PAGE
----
Reggie and I love to travel. For us, travel is developmental. It helps us to grow and see/experience the world in new ways. We grow from interacting with new (to us) people and cultures, learning our shared collective history, seeing the amazing creations of us humans, and marveling at the wonders of the natural world. The pyramids of Giza. Machu Pichu. Angkor Wat. Antarctica. Easter Island. Serengeti. The Galapagos Islands. Petra. We are in awe of all that mankind has created and the differences and similarities in our cultures and histories. We’ve been saddened as we examine and try to understand what Sue’s mother called “man’s inhumanity to man—the Killing Fields in Cambodia, the Museum of the Disappeared in Chile, concentration camps in Europe, Robben Island in South Africa, the Underground Railroad Museum in the US among other places.

Buenos Aires. Las Madres Protest photo

Las Madres de la Plaza De Mayo in Buenos Aires. The grandmothers have been protesting the disappearance of their children and grandchildren since 1977. More than 30,000 people were murdered during the brutal regime.


Before COVID, we (many of us) in the world lived as if we were disconnected. Separate entities with separate problems. Occasionally, those of us in the richer countries would have a glimpse (ourselves included) of how the “other half lived,” and then go home to our countries, secure that the problems in Africa or Asia or South America or the Middle East would stay within those borders. We are aware this is a somewhat unfair generalization, but it is, nonetheless, largely the case.

Then came COVID.

And this illusion was shattered. The virus was worldwide before we even knew it.

Over the past two years, there have been some powerful expressions of our shared humanity. We have gotten sick and recovered and died and grieved and prayed and lived and created together.

We have also failed together.

The developing, richer countries hoard vaccines and treatments while Africa, South America, and Asia die and mutations develop. Then new COVID mutations travel back to the US, Europe, and the entire planet. More people suffer and borders close again. But the borders don’t close to COVID–only to people (and commodities).

Photo of Authors on Plane Ethical Tourism

The authors on the way to Singapore, December 2021. Our first trip on a plane since February 2020.


So, What Of Travel and Ethical Tourism?

Over the past two years, we explored locally—walkabouts in New York City (the Yiddish word is shpatzir—to wander aimlessly). Snowshoeing in the parks in New Jersey. Visiting every outdoor sculpture park in New York and New Jersey. Eating and drinking outdoors in the winter. Photographing the stunning solitude and emptiness of Broadway, the shutdown theater district in New York City. Documenting street art from the Black Lives Matters protests.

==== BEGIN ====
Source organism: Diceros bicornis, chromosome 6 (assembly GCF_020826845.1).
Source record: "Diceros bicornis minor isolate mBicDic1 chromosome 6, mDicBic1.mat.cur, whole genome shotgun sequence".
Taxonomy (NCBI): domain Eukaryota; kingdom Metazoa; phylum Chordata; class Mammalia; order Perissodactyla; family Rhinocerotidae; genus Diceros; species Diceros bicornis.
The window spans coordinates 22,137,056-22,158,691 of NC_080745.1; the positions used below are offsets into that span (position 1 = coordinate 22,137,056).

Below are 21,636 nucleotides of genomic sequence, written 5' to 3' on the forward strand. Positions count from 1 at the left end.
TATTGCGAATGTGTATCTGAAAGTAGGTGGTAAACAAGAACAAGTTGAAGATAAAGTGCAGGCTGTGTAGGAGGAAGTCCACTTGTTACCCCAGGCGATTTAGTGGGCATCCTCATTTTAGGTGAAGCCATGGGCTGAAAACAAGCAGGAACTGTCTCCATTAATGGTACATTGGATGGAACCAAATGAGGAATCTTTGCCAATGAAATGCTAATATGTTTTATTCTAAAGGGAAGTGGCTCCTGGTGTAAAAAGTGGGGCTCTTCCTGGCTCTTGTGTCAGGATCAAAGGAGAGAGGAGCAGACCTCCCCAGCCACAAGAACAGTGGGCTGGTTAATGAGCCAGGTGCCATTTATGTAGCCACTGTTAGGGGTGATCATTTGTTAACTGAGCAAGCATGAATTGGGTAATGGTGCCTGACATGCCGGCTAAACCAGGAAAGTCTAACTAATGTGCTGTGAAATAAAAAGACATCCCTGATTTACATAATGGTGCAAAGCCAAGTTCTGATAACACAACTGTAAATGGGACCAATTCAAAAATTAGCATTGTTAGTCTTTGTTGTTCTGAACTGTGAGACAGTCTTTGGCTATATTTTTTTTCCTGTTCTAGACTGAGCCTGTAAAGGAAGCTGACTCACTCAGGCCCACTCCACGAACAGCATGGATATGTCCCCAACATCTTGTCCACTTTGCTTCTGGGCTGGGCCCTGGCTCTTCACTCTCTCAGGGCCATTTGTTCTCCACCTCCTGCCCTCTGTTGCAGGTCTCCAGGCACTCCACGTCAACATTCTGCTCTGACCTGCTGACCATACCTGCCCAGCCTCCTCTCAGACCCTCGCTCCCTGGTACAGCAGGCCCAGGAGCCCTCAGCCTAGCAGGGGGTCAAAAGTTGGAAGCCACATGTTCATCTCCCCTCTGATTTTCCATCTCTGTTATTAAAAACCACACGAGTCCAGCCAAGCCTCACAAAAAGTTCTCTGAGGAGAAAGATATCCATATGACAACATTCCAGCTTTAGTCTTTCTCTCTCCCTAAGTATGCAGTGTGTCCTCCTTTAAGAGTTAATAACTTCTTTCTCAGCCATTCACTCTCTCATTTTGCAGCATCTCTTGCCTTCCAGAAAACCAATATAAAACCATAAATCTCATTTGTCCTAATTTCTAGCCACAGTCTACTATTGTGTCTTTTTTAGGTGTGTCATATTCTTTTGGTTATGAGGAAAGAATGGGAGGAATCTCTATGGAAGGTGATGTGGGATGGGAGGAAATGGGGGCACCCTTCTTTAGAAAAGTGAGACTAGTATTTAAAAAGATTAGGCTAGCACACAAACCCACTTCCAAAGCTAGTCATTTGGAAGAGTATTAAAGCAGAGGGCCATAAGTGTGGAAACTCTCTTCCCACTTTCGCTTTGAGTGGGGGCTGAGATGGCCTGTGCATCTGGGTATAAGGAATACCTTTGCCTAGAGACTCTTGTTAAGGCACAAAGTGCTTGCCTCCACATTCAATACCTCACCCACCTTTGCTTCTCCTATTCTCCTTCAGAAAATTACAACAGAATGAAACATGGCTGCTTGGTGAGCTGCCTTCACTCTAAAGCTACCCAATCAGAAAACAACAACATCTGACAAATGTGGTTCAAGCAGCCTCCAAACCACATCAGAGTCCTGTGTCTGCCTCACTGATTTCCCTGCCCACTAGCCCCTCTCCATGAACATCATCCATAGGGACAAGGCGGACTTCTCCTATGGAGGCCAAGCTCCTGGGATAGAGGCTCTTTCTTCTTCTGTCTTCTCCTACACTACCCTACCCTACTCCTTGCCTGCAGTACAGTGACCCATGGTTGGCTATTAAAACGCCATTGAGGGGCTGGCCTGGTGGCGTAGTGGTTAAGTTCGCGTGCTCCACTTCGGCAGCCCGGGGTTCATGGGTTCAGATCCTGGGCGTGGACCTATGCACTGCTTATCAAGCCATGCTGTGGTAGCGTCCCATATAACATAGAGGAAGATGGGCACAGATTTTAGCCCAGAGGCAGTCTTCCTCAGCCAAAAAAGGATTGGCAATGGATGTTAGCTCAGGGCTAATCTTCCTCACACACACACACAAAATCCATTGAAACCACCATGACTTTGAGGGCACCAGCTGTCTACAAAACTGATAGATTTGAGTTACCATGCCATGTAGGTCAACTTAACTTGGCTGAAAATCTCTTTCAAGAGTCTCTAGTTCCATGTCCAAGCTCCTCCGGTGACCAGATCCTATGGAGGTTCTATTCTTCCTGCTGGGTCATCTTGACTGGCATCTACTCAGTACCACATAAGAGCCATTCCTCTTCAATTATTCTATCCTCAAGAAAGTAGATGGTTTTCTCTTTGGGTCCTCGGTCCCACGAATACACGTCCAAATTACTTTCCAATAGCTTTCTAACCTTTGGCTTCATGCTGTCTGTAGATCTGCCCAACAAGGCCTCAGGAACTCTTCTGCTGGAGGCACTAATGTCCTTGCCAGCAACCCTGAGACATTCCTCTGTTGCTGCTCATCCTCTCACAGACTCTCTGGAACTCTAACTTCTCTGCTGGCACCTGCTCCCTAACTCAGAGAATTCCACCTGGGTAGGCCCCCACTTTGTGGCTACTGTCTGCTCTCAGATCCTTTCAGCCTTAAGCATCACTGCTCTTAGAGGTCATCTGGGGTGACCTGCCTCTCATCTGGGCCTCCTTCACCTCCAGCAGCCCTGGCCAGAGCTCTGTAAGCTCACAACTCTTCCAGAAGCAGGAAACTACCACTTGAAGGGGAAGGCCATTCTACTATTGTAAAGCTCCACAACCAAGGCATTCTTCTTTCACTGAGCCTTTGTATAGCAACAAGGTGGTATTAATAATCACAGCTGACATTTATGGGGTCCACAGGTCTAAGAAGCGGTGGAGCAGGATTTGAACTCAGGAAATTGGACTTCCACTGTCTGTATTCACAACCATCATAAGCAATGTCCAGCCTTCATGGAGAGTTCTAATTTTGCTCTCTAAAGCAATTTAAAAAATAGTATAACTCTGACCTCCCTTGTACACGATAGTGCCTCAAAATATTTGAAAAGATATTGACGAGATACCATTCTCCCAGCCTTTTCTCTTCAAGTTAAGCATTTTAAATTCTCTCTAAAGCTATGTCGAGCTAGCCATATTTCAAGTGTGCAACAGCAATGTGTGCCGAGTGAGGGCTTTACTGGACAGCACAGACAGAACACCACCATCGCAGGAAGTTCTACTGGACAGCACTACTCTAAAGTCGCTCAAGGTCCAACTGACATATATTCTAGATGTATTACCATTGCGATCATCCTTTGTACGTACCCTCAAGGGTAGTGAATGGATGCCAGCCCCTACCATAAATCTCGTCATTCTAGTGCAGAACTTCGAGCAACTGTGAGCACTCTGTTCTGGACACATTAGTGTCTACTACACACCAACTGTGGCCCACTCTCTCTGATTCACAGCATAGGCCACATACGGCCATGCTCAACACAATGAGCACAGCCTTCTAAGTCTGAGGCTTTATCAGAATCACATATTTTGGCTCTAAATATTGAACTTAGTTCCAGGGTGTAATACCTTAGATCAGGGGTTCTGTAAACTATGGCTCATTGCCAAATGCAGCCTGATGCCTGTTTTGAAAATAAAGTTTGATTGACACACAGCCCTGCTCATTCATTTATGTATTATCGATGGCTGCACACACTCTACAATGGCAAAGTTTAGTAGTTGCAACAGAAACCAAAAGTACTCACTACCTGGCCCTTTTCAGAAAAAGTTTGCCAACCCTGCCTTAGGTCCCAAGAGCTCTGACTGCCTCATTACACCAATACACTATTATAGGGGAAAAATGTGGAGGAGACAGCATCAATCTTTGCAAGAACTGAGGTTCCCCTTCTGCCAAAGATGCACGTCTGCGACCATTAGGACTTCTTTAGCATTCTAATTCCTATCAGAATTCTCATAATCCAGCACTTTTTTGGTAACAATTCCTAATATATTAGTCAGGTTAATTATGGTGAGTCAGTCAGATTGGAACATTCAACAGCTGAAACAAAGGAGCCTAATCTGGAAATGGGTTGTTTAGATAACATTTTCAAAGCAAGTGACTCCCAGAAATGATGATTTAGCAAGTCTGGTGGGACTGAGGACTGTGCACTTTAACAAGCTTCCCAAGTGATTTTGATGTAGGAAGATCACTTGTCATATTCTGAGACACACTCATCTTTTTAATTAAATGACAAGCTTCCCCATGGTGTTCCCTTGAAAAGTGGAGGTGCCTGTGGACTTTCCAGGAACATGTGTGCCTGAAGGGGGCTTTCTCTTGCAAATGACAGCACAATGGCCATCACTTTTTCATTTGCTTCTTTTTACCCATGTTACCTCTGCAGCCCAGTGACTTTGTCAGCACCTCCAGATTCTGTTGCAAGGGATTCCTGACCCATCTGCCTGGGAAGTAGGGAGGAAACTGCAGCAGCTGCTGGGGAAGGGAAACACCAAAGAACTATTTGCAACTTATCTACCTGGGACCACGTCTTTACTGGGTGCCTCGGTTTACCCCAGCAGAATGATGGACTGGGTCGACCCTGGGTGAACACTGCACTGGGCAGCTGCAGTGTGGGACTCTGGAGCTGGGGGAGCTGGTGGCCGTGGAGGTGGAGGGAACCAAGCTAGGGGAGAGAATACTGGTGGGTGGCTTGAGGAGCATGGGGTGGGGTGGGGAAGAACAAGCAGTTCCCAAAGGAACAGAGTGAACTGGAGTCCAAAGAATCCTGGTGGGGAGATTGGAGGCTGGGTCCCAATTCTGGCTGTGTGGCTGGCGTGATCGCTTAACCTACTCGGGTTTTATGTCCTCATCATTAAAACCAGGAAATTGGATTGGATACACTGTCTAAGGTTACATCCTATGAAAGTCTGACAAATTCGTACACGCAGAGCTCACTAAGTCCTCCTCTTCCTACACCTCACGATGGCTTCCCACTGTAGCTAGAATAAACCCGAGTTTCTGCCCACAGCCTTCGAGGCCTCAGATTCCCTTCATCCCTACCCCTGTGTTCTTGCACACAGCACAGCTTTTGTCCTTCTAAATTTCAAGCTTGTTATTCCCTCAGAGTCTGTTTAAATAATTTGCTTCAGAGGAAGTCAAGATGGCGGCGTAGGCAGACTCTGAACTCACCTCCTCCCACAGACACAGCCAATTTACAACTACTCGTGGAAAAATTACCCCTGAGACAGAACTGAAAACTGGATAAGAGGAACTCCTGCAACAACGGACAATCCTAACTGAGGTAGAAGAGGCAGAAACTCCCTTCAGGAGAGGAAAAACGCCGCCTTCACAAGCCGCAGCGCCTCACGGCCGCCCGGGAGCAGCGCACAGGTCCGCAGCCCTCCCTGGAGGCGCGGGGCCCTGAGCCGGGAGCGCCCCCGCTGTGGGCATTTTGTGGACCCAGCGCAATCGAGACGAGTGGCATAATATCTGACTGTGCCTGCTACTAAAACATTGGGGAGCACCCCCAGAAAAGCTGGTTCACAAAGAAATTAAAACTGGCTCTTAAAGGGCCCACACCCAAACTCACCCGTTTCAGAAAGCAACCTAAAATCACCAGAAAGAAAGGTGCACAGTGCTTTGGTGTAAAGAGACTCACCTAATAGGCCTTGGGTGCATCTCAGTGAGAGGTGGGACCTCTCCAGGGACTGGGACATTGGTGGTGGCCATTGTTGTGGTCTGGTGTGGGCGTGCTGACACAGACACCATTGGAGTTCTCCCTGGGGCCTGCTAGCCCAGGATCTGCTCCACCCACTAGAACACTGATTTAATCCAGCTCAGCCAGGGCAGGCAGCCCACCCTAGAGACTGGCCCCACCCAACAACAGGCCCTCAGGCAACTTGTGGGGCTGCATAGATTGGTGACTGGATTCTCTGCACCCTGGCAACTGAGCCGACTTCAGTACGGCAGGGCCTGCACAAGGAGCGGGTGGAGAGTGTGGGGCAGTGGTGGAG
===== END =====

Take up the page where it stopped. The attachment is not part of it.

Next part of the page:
The vaccines arrived, cases went down, borders began to tentatively reopen, and travel internationally became a possibility. Then came Delate. Then came Omicron. Then came …

What does it mean to travel now? Travel is part of the flow of COVID. Border closings are part of the story of COVID.

We Are Going to Singapore

We were privileged to be able to travel to Singapore in December and to successfully navigate the many requirements which included pre-departure testing, applying for permission to enter, booking a Vaccinated Travel Lane (VTL) flight, uploading documents, doing a COVID test each day for seven days after we arrived, and downloading an application onto our phones that tracks everywhere that we go. Yet, we are both happy to be in Singapore and delighted to see friends and family that we haven’t seen for two years.

It’s not our usual trip where we visit many other countries while we are in Southeast Asia. In 2020, we went to Australia and Borneo (Malaysia) while we were here. The previous year it was Vietnam, Cambodia, and Malaysia. This time, we plan to stay put because of the possibility of being locked out if the borders close with short notice. And the possibility of getting sick or bringing COVID with us to another location.